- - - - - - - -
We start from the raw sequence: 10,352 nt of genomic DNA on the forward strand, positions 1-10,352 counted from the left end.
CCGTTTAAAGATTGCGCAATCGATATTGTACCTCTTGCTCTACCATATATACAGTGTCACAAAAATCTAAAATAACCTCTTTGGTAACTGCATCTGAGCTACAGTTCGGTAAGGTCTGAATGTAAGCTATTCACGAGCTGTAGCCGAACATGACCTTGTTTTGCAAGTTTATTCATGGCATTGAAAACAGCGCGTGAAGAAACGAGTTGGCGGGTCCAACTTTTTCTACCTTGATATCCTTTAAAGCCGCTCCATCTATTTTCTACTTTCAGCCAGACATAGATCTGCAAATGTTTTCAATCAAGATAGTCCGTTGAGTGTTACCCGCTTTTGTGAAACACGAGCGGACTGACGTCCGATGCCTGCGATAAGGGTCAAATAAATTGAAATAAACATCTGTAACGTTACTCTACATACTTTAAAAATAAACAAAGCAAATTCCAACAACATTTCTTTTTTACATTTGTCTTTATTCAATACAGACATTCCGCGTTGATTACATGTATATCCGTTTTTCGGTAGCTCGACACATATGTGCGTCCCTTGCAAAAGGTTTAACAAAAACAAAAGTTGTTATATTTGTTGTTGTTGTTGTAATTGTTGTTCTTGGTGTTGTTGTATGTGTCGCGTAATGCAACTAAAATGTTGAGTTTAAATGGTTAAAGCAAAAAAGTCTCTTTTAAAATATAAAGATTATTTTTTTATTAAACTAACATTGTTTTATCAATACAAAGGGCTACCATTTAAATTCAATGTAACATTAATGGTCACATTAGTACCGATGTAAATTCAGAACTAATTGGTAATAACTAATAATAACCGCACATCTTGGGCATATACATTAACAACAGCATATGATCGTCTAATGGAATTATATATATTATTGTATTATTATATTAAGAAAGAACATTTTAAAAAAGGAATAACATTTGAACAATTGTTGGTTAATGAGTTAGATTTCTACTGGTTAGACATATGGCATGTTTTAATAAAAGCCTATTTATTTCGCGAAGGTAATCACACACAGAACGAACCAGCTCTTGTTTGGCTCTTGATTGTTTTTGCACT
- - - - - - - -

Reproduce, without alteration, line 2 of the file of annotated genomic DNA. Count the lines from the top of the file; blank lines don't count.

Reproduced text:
CCGTTTAAAGATTGCGCAATCGATATTGTACCTCTTGCTCTACCATATATACAGTGTCACAAAAATCTAAAATAACCTCTTTGGTAACTGCATCTGAGCTACAGTTCGGTAAGGTCTGAATGTAAGCTATTCACGAGCTGTAGCCGAACATGACCTTGTTTTGCAAGTTTATTCATGGCATTGAAAACAGCGCGTGAAGAAACGAGTTGGCGGGTCCAACTTTTTCTACCTTGATATCCTTTAAAGCCGCTCCATCTATTTTCTACTTTCAGCCAGACATAGATCTGCAAATGTTTTCAATCAAGATAGTCCGTTGAGTGTTACCCGCTTTTGTGAAACACGAGCGGACTGACGTCCGATGCCTGCGATAAGGGTCAAATAAATTGAAATAAACATCTGTAACGTTACTCTACATACTTTAAAAATAAACAAAGCAAATTCCAACAACATTTCTTTTTTACATTTGTCTTTATTCAATACAGACATTCCGCGTTGATTACATGTATATCCGTTTTTCGGTAGCTCGACACATATGTGCGTCCCTTGCAAAAGGTTTAACAAAAACAAAAGTTGTTATATTTGTTGTTGTTGTTGTAATTGTTGTTCTTGGTGTTGTTGTATGTGTCGCGTAATGCAACTAAAATGTTGAGTTTAAATGGTTAAAGCAAAAAAGTCTCTTTTAAAATATAAAGATTATTTTTTTATTAAACTAACATTGTTTTATCAATACAAAGGGCTACCATTTAAATTCAATGTAACATTAATGGTCACATTAGTACCGATGTAAATTCAGAACTAATTGGTAATAACTAATAATAACCGCACATCTTGGGCATATACATTAACAACAGCATATGATCGTCTAATGGAATTATATATATTATTGTATTATTATATTAAGAAAGAACATTTTAAAAAAGGAATAACATTTGAACAATTGTTGGTTAATGAGTTAGATTTCTACTGGTTAGACATATGGCATGTTTTAATAAAAGCCTATTTATTTCGCGAAGGTAATCACACACAGAACGAACCAGCTCTTGTTTGGCTCTTGATTGTTTTTGCACT